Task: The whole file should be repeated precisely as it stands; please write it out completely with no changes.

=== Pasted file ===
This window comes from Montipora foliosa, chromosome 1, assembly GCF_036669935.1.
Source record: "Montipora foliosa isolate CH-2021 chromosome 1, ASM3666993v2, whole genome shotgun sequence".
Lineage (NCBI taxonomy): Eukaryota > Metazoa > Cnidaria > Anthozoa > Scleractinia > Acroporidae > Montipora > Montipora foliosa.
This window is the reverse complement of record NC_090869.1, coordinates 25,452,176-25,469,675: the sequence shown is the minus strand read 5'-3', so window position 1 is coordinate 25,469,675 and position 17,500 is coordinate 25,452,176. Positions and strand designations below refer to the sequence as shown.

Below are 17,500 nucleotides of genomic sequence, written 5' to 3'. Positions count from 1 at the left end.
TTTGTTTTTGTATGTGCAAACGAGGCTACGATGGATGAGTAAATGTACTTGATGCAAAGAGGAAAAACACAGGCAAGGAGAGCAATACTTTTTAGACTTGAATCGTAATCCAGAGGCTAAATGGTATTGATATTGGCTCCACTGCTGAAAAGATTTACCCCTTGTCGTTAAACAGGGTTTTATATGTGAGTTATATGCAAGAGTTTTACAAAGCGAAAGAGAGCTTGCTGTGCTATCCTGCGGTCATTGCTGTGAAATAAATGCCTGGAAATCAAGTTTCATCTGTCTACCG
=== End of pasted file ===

This window comes from Montipora foliosa, chromosome 1, assembly GCF_036669935.1.
Source record: "Montipora foliosa isolate CH-2021 chromosome 1, ASM3666993v2, whole genome shotgun sequence".
Lineage (NCBI taxonomy): Eukaryota > Metazoa > Cnidaria > Anthozoa > Scleractinia > Acroporidae > Montipora > Montipora foliosa.
This window is the reverse complement of record NC_090869.1, coordinates 25,452,176-25,469,675: the sequence shown is the minus strand read 5'-3', so window position 1 is coordinate 25,469,675 and position 17,500 is coordinate 25,452,176. Positions and strand designations below refer to the sequence as shown.

Below are 17,500 nucleotides of genomic sequence, written 5' to 3'. Positions count from 1 at the left end.
TTTGTTTTTGTATGTGCAAACGAGGCTACGATGGATGAGTAAATGTACTTGATGCAAAGAGGAAAAACACAGGCAAGGAGAGCAATACTTTTTAGACTTGAATCGTAATCCAGAGGCTAAATGGTATTGATATTGGCTCCACTGCTGAAAAGATTTACCCCTTGTCGTTAAACAGGGTTTTATATGTGAGTTATATGCAAGAGTTTTACAAAGCGAAAGAGAGCTTGCTGTGCTATCCTGCGGTCATTGCTGTGAAATAAATGCCTGGAAATCAAGTTTCATCTGTCTACCG